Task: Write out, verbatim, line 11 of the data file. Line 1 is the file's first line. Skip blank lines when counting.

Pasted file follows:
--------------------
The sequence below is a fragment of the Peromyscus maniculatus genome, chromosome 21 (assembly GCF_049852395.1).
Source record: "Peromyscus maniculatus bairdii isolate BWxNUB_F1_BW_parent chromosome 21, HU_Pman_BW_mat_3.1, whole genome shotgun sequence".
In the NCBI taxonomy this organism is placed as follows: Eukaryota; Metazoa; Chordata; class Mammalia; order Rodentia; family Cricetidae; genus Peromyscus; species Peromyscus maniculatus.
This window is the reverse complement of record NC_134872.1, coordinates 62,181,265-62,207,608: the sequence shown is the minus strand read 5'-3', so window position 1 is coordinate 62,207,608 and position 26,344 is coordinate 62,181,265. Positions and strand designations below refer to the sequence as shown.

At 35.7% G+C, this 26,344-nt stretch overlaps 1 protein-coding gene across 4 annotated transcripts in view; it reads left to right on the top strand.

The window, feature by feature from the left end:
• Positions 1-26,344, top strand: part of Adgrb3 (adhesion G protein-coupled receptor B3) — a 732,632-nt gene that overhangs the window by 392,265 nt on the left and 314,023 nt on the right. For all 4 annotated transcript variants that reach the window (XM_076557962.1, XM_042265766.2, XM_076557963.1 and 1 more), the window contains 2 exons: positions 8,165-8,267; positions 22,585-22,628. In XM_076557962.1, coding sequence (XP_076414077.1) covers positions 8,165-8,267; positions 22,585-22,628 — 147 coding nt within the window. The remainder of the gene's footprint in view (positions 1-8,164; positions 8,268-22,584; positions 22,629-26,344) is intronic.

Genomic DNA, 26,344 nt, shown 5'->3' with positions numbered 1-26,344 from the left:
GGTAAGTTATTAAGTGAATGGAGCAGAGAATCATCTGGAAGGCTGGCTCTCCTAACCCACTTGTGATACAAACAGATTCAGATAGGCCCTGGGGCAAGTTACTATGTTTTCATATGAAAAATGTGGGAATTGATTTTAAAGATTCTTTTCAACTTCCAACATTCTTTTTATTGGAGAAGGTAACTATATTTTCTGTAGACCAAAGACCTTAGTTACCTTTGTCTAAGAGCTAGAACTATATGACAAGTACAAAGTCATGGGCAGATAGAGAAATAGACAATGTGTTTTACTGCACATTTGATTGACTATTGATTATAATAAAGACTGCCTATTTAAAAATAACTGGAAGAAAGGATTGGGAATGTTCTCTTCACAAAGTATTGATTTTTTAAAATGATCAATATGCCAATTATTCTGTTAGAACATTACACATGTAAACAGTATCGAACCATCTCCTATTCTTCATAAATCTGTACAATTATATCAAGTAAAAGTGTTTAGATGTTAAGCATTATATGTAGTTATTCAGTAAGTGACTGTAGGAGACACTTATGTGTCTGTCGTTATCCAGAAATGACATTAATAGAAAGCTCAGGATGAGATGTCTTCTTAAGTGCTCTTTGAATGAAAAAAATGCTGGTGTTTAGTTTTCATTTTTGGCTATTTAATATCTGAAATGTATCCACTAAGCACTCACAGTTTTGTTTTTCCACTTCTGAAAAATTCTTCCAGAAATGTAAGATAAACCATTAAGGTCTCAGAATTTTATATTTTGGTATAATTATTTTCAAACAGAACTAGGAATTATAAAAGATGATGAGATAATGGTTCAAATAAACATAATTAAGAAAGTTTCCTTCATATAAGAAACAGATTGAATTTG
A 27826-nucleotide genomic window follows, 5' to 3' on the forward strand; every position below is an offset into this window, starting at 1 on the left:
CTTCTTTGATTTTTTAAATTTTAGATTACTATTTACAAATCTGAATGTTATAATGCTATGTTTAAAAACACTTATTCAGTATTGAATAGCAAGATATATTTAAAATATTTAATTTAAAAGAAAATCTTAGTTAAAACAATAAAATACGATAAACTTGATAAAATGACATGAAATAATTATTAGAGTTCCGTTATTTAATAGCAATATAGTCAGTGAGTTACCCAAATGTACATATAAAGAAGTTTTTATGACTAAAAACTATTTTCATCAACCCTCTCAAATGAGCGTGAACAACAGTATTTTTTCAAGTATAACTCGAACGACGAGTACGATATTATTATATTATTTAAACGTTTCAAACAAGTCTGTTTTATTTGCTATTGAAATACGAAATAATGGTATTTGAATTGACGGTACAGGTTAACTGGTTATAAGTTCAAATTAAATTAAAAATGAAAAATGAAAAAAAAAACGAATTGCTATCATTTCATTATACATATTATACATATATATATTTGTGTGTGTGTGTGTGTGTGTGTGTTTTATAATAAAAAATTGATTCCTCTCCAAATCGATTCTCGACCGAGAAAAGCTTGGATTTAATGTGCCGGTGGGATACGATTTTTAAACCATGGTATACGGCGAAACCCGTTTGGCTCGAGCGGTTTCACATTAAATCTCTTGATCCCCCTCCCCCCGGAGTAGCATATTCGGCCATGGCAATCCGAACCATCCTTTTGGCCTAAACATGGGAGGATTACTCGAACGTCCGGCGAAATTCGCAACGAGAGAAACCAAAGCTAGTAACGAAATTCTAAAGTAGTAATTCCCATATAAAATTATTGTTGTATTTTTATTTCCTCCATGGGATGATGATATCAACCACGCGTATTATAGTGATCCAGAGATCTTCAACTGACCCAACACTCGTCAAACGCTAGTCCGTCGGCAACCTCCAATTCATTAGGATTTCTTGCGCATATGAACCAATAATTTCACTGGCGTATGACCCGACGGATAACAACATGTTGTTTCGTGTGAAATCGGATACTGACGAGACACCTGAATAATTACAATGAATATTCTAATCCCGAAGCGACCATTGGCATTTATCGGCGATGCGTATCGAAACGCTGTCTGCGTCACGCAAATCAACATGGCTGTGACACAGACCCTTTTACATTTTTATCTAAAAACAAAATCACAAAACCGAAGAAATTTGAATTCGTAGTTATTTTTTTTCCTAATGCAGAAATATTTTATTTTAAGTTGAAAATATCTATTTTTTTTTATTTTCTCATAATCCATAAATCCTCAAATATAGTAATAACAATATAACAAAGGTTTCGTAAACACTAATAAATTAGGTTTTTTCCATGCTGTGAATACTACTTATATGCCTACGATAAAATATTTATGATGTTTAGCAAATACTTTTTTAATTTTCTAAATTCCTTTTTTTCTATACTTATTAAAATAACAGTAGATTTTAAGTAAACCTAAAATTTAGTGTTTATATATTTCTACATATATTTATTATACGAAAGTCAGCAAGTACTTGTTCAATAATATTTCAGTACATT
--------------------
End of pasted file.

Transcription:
CTTCTTTGATTTTTTAAATTTTAGATTACTATTTACAAATCTGAATGTTATAATGCTATGTTTAAAAACACTTATTCAGTATTGAATAGCAAGATATATTTAAAATATTTAATTTAAAAGAAAATCTTAGTTAAAACAATAAAATACGATAAACTTGATAAAATGACATGAAATAATTATTAGAGTTCCGTTATTTAATAGCAATATAGTCAGTGAGTTACCCAAATGTACATATAAAGAAGTTTTTATGACTAAAAACTATTTTCATCAACCCTCTCAAATGAGCGTGAACAACAGTATTTTTTCAAGTATAACTCGAACGACGAGTACGATATTATTATATTATTTAAACGTTTCAAACAAGTCTGTTTTATTTGCTATTGAAATACGAAATAATGGTATTTGAATTGACGGTACAGGTTAACTGGTTATAAGTTCAAATTAAATTAAAAATGAAAAATGAAAAAAAAAACGAATTGCTATCATTTCATTATACATATTATACATATATATATTTGTGTGTGTGTGTGTGTGTGTGTGTTTTATAATAAAAAATTGATTCCTCTCCAAATCGATTCTCGACCGAGAAAAGCTTGGATTTAATGTGCCGGTGGGATACGATTTTTAAACCATGGTATACGGCGAAACCCGTTTGGCTCGAGCGGTTTCACATTAAATCTCTTGATCCCCCTCCCCCCGGAGTAGCATATTCGGCCATGGCAATCCGAACCATCCTTTTGGCCTAAACATGGGAGGATTACTCGAACGTCCGGCGAAATTCGCAACGAGAGAAACCAAAGCTAGTAACGAAATTCTAAAGTAGTAATTCCCATATAAAATTATTGTTGTATTTTTATTTCCTCCATGGGATGATGATATCAACCACGCGTATTATAGTGATCCAGAGATCTTCAACTGACCCAACACTCGTCAAACGCTAGTCCGTCGGCAACCTCCAATTCATTAGGATTTCTTGCGCATATGAACCAATAATTTCACTGGCGTATGACCCGACGGATAACAACATGTTGTTTCGTGTGAAATCGGATACTGACGAGACACCTGAATAATTACAATGAATATTCTAATCCCGAAGCGACCATTGGCATTTATCGGCGATGCGTATCGAAACGCTGTCTGCGTCACGCAAATCAACATGGCTGTGACACAGACCCTTTTACATTTTTATCTAAAAACAAAATCACAAAACCGAAGAAATTTGAATTCGTAGTTATTTTTTTTCCTAATGCAGAAATATTTTATTTTAAGTTGAAAATATCTATTTTTTTTTATTTTCTCATAATCCATAAATCCTCAAATATAGTAATAACAATATAACAAAGGTTTCGTAAACACTAATAAATTAGGTTTTTTCCATGCTGTGAATACTACTTATATGCCTACGATAAAATATTTATGATGTTTAGCAAATACTTTTTTAATTTTCTAAATTCCTTTTTTTCTATACTTATTAAAATAACAGTAGATTTTAAGTAAACCTAAAATTTAGTGTTTATATATTTCTACATATATTTATTATACGAAAGTCAGCAAGTACTTGTTCAATAATATTTCAGTACATT